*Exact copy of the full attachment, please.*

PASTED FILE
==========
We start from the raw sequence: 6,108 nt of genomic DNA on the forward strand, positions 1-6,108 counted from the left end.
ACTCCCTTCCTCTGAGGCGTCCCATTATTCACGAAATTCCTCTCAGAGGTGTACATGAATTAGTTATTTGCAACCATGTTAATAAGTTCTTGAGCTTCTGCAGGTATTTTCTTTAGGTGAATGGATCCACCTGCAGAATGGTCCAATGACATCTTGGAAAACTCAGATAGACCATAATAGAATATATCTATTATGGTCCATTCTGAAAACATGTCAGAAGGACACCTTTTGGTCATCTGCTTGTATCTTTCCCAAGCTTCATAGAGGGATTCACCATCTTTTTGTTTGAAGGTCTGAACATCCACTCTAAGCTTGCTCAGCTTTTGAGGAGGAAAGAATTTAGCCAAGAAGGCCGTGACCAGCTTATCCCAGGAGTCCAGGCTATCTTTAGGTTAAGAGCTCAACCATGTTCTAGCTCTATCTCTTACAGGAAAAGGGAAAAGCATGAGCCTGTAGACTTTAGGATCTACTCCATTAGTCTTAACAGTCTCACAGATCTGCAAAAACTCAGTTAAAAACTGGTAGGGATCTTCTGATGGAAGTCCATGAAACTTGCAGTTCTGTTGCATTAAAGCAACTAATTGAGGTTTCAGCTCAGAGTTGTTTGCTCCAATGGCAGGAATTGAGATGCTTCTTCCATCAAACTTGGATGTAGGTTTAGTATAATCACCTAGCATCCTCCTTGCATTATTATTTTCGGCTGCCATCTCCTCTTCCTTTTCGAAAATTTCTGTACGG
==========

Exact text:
We start from the raw sequence: 6,108 nt of genomic DNA on the forward strand, positions 1-6,108 counted from the left end.
ACTCCCTTCCTCTGAGGCGTCCCATTATTCACGAAATTCCTCTCAGAGGTGTACATGAATTAGTTATTTGCAACCATGTTAATAAGTTCTTGAGCTTCTGCAGGTATTTTCTTTAGGTGAATGGATCCACCTGCAGAATGGTCCAATGACATCTTGGAAAACTCAGATAGACCATAATAGAATATATCTATTATGGTCCATTCTGAAAACATGTCAGAAGGACACCTTTTGGTCATCTGCTTGTATCTTTCCCAAGCTTCATAGAGGGATTCACCATCTTTTTGTTTGAAGGTCTGAACATCCACTCTAAGCTTGCTCAGCTTTTGAGGAGGAAAGAATTTAGCCAAGAAGGCCGTGACCAGCTTATCCCAGGAGTCCAGGCTATCTTTAGGTTAAGAGCTCAACCATGTTCTAGCTCTATCTCTTACAGGAAAAGGGAAAAGCATGAGCCTGTAGACTTTAGGATCTACTCCATTAGTCTTAACAGTCTCACAGATCTGCAAAAACTCAGTTAAAAACTGGTAGGGATCTTCTGATGGAAGTCCATGAAACTTGCAGTTCTGTTGCATTAAAGCAACTAATTGAGGTTTCAGCTCAGAGTTGTTTGCTCCAATGGCAGGAATTGAGATGCTTCTTCCATCAAACTTGGATGTAGGTTTAGTATAATCACCTAGCATCCTCCTTGCATTATTATTTTCGGCTGCCATCTCCTCTTCCTTTTCGAAAATTTCTGTACGG